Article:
Purpose: We aimed at investigating the lifetime prevalence of mood, eating and panic disorders in a large sample of obese patients referred to bariatric surgery. We also explored the patterns of psychiatric comorbidity and their relationship with Body Mass Index (BMI). Methods: The sample was composed of patients consecutively referred for pre-surgical evaluation to the Obesity Center of Pisa University Hospital between January 2004 and November 2016. Clinical charts were retrieved and examined to obtain sociodemographic information, anthropometric variables and lifetime psychiatric diagnoses according to DSM-IV criteria. Results: A total of 871 patients were included in the study; 72% were females, and most patients had BMI ≥ 40 kg/m2 (81%). Overall, 55% of the patients were diagnosed with at least one lifetime psychiatric disorder. Binge eating disorder (27.6%), major depressive disorder (16%), bipolar disorder type 2 (15.5%), and panic disorder (16%) were the most common psychiatric diagnoses. Mood disorders showed associations with panic disorder (OR = 2.75, 95% CI = 1.90–3.99, χ2 = 41.85, p = 0.000) and eating disorders (OR = 2.17, 95% CI 1.64–2.88, χ2 = 55.54, p = 0.000). BMI was lower in patients with major depressive disorder (44.9 ± 7.89) than in subjects without mood disorders (46.75 ± 7.99, padj = 0.017). Conclusion: Bariatric patients show high rates of psychiatric disorders, especially binge eating and mood disorders. Longitudinal studies are needed to explore the possible influence of such comorbidities on the long-term outcome after bariatric surgery. Level of evidence: V, cross sectional descriptive study.

Prevalence of mood, panic and eating disorders in obese patients referred to bariatric surgery: patterns of comorbidity and relationship with body mass index

Barbuti M.
Primo
;
Brancati G. E.
Secondo
;
Carignani G.;Santini F.
Penultimo
;
Perugi G.
Ultimo
2022-01-01

Abstract

Purpose: We aimed at investigating the lifetime prevalence of mood, eating and panic disorders in a large sample of obese patients referred to bariatric surgery. We also explored the patterns of psychiatric comorbidity and their relationship with Body Mass Index (BMI). Methods: The sample was composed of patients consecutively referred for pre-surgical evaluation to the Obesity Center of Pisa University Hospital between January 2004 and November 2016. Clinical charts were retrieved and examined to obtain sociodemographic information, anthropometric variables and lifetime psychiatric diagnoses according to DSM-IV criteria. Results: A total of 871 patients were included in the study; 72% were females, and most patients had BMI ≥ 40 kg/m2 (81%). Overall, 55% of the patients were diagnosed with at least one lifetime psychiatric disorder. Binge eating disorder (27.6%), major depressive disorder (16%), bipolar disorder type 2 (15.5%), and panic disorder (16%) were the most common psychiatric diagnoses. Mood disorders showed associations with panic disorder (OR = 2.75, 95% CI = 1.90–3.99, χ2 = 41.85, p = 0.000) and eating disorders (OR = 2.17, 95% CI 1.64–2.88, χ2 = 55.54, p = 0.000). BMI was lower in patients with major depressive disorder (44.9 ± 7.89) than in subjects without mood disorders (46.75 ± 7.99, padj = 0.017). Conclusion: Bariatric patients show high rates of psychiatric disorders, especially binge eating and mood disorders. Longitudinal studies are needed to explore the possible influence of such comorbidities on the long-term outcome after bariatric surgery. Level of evidence: V, cross sectional descriptive study.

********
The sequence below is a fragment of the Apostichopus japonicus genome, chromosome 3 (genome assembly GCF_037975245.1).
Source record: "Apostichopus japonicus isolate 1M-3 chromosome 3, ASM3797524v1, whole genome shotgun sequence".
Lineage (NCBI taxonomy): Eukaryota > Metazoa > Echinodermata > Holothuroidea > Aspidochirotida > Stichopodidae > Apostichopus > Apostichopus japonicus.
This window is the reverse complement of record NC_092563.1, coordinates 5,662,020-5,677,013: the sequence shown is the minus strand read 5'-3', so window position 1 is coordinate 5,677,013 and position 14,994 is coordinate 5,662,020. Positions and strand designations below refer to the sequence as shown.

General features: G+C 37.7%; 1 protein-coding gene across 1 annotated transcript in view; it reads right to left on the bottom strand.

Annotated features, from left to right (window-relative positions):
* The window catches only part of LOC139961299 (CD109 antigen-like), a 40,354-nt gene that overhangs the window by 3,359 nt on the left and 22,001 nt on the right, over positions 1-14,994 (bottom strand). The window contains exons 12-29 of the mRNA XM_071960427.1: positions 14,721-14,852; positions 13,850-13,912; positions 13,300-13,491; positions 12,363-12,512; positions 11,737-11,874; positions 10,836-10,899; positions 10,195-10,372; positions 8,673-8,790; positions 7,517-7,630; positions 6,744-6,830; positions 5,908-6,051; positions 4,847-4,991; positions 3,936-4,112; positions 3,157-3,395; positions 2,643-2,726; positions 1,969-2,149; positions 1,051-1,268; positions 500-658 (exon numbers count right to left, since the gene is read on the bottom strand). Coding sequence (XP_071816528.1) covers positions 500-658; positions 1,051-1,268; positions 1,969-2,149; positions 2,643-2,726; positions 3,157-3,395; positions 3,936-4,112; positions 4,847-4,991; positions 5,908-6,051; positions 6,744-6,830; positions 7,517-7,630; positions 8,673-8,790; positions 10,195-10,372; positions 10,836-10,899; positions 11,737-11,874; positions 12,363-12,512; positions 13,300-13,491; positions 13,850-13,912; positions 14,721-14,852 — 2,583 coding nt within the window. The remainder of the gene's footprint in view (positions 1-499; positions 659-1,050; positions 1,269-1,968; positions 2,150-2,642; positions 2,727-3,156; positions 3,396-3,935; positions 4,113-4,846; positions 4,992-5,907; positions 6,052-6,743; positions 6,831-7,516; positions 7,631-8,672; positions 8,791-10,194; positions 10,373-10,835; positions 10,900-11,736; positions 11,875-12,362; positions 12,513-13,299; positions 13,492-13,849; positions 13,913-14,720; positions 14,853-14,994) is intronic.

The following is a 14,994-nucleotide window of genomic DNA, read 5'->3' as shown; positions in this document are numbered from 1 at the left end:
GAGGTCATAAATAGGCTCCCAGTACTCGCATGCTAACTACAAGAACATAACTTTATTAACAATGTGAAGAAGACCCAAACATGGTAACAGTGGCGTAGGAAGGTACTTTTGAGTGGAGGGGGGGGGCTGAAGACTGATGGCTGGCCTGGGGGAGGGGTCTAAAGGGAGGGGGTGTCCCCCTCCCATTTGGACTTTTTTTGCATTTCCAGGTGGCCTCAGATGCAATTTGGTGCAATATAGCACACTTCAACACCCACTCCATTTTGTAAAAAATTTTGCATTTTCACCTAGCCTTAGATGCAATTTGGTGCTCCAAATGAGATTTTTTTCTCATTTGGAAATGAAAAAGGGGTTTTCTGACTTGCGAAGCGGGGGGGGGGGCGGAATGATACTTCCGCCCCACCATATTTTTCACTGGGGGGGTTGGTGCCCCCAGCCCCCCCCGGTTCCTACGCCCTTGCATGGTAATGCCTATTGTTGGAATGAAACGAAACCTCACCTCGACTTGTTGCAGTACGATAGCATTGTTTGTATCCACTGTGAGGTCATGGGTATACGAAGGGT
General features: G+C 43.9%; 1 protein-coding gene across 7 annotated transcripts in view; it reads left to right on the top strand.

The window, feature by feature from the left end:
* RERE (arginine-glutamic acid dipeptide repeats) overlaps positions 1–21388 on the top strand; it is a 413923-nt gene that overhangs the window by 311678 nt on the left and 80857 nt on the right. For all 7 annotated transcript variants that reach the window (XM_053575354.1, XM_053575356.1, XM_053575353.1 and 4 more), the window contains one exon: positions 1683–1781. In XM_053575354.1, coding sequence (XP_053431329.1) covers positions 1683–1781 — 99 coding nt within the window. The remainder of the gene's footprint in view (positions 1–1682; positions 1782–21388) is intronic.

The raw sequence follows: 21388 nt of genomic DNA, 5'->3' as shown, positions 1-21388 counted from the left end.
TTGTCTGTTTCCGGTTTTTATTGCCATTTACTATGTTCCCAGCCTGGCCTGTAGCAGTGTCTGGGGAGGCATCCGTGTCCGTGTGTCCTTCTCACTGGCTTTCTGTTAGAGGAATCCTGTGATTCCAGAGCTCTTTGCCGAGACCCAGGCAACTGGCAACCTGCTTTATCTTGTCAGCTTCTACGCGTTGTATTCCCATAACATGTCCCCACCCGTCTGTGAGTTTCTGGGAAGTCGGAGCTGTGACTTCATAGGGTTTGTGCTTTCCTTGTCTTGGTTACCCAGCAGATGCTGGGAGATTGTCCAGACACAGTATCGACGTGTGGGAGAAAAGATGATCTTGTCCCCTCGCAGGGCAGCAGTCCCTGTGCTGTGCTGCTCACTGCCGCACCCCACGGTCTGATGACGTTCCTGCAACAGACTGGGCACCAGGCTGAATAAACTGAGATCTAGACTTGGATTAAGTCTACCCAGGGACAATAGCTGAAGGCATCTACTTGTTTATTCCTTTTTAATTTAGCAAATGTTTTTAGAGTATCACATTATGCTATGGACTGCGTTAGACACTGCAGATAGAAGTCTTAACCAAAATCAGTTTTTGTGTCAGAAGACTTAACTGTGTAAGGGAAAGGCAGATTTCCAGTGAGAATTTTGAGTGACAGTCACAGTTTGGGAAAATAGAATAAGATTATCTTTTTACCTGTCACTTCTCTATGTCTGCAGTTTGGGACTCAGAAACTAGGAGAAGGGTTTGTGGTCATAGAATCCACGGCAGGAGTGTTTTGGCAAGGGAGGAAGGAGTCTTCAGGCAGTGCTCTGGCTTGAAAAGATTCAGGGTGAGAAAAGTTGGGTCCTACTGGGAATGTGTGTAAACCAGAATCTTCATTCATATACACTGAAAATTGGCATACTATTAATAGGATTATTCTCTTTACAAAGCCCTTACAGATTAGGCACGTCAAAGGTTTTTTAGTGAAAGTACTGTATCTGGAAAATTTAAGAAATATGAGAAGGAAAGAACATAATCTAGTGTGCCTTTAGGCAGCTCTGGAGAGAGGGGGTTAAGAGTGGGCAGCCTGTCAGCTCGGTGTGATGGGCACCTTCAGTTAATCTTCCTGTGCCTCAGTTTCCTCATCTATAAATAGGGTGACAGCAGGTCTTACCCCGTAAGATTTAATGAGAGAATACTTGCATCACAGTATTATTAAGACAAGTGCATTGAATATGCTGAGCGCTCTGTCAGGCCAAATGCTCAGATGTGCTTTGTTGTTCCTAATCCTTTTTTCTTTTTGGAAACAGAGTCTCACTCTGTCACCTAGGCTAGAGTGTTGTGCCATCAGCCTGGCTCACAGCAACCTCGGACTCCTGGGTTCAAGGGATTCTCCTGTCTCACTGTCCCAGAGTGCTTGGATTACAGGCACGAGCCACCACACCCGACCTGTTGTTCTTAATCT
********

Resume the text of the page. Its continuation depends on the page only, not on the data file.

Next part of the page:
2022
Barbuti, M.; Brancati, G. E.; Calderone, A.; Fierabracci, P.; Salvetti, G.; Weiss, F.; Carignani, G.; Santini, F.; Perugi, G.
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Utilizza questo identificativo per citare o creare un link a questo documento: https://hdl.handle.net/11568/1109418
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